FIGS. 6--8 are schematic drawings showing the resulting motion if the feet are not held stationary.
FIG. 9 is a plan view which shows the successive placement of the feet on the surface for three strides of motion.
FIG. 10 is a perspective view of another possible leg arrangement.
The preferred practical embodiment of the present invention is illustrated in FIGS. 1-2. A body frame or housing 12 consists of a plurality of formed plates which house the gyro element or flywheel 10 and a gear train made up of elements 13-18, all of which are rotatably mounted on the housing for rotation of the flywheel 10 in a vertical plane. A supporting leg frame 20 supports the housing 12 on an appropriate surface and is pivotally connected to the body frame 12 via a fore-and-aft pivot 23.
The flywheel 10 is affixed to a shaft 11 which is in turn affixed to a pinion 13. The pinion 13 drives a spur gear 14 which is affixed to another pinion 15, the latter positioned for driving a spur gear 16 which is affixed in turn to a pinion 17 and a hand-crank adaptor 29. Pinion 17 drives a spur gear 18 which is affixed to a crankshaft 19. One end 19a of the crankshaft 19 is partially supported by but not rigidly attached to the flywheel shaft 11, and the other end is provided with a crank 19b and crank pin 19c.
The leg frame 20 includes a leg frame member 22 on the opposite ends of which are rotatably mounted leg members 26 at pivots 50. A leg-linking member 24 is pivotally attached at pivots 51 to the legs 26 and serves with the leg frame member tp keep the legs parallel. A hemispherical foot 27 is provided at the lower end of each of the legs 26 and free to rotate with respect thereto by retention on a tongue and grooved shaft 28.
A crank link 21 rotatably connected on the crank pin 19c is pivotally connected by a pivot joint 32 to the leg frame member 22 for effecting relative movement between the leg frame 20 and the housing 12 in response to rotation of the crankshaft 19 moved by the flywheel 10.
The toy is operated by inserting a suitable hand crank into the adapter 29 and, while holding the housing 12 in the hands, turning the crank enough to bring the flywheel 10 up to operating speed. The hand crank is then removed as the rotational energy stored in the flywheel thereafter serves to power the toy. The flywheel then continues to drive crankshaft 19 through the gear train 13-18, causing the main frame 12 to oscillate back and forth with respect to the leg frame 20, imparting the walking motion when the toy is positioned on a supporting surface.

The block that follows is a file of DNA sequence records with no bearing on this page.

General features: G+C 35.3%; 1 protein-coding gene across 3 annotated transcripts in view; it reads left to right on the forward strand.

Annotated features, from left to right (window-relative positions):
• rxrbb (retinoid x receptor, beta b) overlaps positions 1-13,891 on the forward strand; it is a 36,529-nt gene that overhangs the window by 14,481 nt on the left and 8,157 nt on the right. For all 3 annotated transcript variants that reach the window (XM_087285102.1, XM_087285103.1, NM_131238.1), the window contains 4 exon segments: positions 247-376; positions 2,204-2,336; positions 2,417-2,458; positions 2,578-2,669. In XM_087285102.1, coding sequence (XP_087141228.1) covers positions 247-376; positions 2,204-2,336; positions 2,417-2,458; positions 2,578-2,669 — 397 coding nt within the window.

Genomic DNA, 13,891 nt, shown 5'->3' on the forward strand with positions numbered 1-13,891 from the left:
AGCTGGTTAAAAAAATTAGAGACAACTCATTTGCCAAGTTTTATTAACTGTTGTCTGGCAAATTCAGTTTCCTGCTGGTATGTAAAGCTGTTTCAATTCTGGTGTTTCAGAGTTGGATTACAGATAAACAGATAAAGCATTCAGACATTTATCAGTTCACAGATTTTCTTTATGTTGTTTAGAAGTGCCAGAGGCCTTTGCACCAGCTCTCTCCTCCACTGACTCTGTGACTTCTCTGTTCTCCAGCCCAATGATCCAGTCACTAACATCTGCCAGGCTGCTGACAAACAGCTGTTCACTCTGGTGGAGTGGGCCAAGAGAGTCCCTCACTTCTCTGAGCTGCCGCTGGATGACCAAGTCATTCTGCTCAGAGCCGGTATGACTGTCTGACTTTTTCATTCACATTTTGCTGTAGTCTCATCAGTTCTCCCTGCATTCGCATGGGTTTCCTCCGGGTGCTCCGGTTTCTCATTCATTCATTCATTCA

The fundamental operating principle of the toy is best described with reference to the schematic views (FIGS. 3-9). In FIG. 3, the gyroscope and gear train are suspended in the housing 12'. The output of the gear train is attached to crank arm 19b' which in turn connects to the leg frame 20' by a link 21'. As the crank rotates, the housing 12' is caused to tilt back and forth with respect to the leg frame 20' about the fore-and-aft pivot 23'.
FIGS. 4 and 5 show the resulting motion as would occur if the feet 27' were somehow fixed to the walking or supporting surface, with FIG. 4 showing a tilt of the housing to the left and then FIG. 5 a tilt to the right.
FIG. 7 shows what happens if the same conditions of FIG. 4 occur, but with the feet free to move. Instead of the housing tilting to the left, the gyroscopic element maintains the vertical attitude of the housing and thus the left foot is lifted off the surface, conserving the angle of tilt of the housing with respect to the leg frame. As soon as the left foot is off the surface, the housing pivots about the right foot as a result of the gyroscopic precession. The left foot then returns to the surface as the crank goes around whereupon the right foot is then lifted (FIG. 8) in a similar fashion, the housing then pivoting about the left foot. Since the precession about opposite feet is in the opposite direction, the result is a forward walking motion in generally one horizontal direction.